Spokane Journal of Business

Spokane metals company opens third retail branch

Coeur dÂ’Alenes Co. acts to offset loss of business from aluminum industry

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The Coeur dAlenes Co., a Spokane-based metals distribution, processing, and fabrication business, this week opened a CdA Metals retail metal distribution center in Dalton Gardens, Idaho, just north of Coeur dAlene.


The company is considering establishing similar retail centers in Boise, Idaho and Missoula, Mont., but has yet to begin exploring possible locations for those outlets, says Jim Coulson, president and CEO of Coeur dAlenes.


The new center occupies a leased, 3,600-square-foot metal building at 80 W. Wilbur. It is the companys third such retail outlet, says Coulson. The company opened its first such center, located on Julia Street here next to the companys 96,000-square-foot main Spokane plant on E. Broadway, several years ago. That center occupies about 3,000 square feet of floor space. The company opened another branch center in a similarly sized, leased facility in Wenatchee, Wash., in 1999, Coulson says.


The retail branches essentially are metals convenience stores that emphasize customer service and sell a variety of milled steel and aluminum sheeting and related products, as well as Italian-made wrought-iron products, including fencing and gates, to businesses and homeowners, Coulson says.


Coeur dAlenes had conducted metal distribution operations, doing business as Stock Steel, and metal fabrication operations separately at its main site in East Spokane for many years. Eventually, it will change the name of its Stock Steel outlets to CdA Metals, he says.


Those businesses were consolidated after the close of the companys fiscal year last fall to reduce operating and tax expenses, he says. The companys metal-fabrication operations relied on Northwest aluminum companies and other aluminum-industry suppliers for between 35 percent and 45 percent of its customer base, Coulson says. The companys fabrication business will continue on a very limited scale, says the companys most recent 10-K annual report.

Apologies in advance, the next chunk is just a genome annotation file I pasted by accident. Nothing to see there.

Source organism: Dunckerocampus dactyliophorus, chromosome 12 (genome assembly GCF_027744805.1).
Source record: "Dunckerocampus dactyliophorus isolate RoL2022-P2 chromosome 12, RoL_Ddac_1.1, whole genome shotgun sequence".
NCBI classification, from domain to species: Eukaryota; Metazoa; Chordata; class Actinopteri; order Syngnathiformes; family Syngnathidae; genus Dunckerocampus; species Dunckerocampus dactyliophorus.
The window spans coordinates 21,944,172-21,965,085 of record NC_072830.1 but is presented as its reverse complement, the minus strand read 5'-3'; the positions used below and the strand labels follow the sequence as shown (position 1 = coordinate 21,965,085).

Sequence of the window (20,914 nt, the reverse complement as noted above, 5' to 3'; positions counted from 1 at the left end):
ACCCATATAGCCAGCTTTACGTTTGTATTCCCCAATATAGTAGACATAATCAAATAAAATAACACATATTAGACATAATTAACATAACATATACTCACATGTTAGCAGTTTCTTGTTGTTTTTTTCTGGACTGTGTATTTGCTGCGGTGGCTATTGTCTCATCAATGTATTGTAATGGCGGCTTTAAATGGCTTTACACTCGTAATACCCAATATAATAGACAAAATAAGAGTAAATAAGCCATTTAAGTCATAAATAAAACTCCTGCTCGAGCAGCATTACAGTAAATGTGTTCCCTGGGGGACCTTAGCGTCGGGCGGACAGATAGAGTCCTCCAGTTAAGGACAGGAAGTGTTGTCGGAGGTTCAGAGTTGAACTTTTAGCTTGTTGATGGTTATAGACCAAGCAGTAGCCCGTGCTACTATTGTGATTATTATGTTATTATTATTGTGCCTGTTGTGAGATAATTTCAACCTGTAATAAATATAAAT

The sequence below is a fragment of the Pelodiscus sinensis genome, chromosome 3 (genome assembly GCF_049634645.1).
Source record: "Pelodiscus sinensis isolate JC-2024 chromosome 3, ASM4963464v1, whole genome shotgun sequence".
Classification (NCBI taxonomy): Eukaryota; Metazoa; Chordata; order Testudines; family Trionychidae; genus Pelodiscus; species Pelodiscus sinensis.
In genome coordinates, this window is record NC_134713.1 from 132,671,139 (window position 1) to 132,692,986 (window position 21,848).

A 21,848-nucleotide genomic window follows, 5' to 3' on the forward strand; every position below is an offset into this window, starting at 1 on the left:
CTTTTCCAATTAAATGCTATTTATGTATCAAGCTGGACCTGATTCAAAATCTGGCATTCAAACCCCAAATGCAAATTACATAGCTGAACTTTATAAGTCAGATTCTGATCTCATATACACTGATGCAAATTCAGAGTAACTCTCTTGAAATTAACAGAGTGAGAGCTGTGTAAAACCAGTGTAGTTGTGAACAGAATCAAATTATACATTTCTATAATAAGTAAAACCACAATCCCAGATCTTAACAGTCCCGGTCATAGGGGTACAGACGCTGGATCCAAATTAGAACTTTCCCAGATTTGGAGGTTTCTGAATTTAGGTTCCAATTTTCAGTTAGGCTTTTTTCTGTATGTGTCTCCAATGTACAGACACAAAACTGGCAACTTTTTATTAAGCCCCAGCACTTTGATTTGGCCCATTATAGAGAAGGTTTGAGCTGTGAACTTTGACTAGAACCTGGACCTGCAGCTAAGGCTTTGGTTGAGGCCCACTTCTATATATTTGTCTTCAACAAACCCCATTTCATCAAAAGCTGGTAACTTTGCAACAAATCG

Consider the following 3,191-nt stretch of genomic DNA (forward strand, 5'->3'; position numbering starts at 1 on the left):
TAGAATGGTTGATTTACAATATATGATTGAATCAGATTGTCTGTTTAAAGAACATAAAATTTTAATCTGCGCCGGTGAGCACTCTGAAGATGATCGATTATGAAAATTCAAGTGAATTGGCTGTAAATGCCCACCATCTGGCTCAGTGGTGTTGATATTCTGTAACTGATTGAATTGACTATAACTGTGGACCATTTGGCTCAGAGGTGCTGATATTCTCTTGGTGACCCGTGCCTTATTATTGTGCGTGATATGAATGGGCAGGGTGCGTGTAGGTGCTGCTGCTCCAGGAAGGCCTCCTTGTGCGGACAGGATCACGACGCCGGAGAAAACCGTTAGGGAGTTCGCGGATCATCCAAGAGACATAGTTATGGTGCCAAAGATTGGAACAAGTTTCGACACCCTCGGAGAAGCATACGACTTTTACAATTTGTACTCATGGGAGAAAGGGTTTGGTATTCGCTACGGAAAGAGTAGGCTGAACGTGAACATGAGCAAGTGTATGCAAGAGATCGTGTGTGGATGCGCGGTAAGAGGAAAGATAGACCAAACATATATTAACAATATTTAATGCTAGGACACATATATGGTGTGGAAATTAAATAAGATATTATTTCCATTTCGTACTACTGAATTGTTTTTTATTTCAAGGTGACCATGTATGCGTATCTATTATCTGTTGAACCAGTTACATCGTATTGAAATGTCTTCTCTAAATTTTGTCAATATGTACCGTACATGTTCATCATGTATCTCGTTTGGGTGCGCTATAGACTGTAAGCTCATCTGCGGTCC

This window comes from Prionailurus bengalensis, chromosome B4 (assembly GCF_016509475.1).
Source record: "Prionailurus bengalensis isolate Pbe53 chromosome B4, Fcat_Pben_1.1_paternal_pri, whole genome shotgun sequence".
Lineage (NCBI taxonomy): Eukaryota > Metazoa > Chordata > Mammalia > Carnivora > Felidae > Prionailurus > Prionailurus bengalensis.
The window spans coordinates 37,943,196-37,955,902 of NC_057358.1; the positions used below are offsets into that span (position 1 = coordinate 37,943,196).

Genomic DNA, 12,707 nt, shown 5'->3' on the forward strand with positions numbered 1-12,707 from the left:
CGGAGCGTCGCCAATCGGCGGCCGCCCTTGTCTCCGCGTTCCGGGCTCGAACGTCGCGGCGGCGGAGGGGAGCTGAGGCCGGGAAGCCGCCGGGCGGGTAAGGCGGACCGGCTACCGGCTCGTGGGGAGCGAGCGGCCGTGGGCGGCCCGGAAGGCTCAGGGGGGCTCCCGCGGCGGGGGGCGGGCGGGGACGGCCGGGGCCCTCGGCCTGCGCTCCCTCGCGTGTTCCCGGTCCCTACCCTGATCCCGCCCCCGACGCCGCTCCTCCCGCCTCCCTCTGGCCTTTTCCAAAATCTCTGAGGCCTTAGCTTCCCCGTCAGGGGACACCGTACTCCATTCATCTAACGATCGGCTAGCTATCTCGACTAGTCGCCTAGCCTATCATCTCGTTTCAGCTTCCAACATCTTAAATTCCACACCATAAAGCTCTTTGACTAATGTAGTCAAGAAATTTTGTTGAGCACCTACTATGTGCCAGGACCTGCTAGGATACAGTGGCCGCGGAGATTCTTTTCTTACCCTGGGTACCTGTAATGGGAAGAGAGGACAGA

Coulson says the aluminum industry here was a major niche market for his companys metal-fabrication business, which has fabricated such items as steel crucibles, potshells, liners and slurry impellers for the aluminum and other metals industries. Coeur dAlenes last year reduced its work force by about 20 positions, to 55 employees currently, as a result of the decline in business from the aluminum industry, and likely will discontinue its fabrication operations entirely if the aluminum industry here does not recover, he says.


The establishment of retail centers is part of a strategy intended to move the company away from its reliance on large, high-volume customers and into new markets, Coulson says. The company is in the process also of testing the market here for stainless steel, copper, and brass products, and may expand its retail inventory further to include those, he says.


The publicly traded company reported a net loss of about $132,000 for its fiscal year ended in September of 2001, down from net income of about $155,000 for the prior year.


Established in Murray, Idaho, during the gold rush of 1884 as J.R. Marks & Co., a supply house for miners, the company became part of Holley, Mason, Marks & Co. of Spokane just prior to Washington statehood in 1889.


Following a series of mergers and name changes that took place over the next century, the company emerged with its present name following a merger with a mining company in 1993. Coeur dAlenes sold off its mining claims following the merger and no longer is involved in that business.

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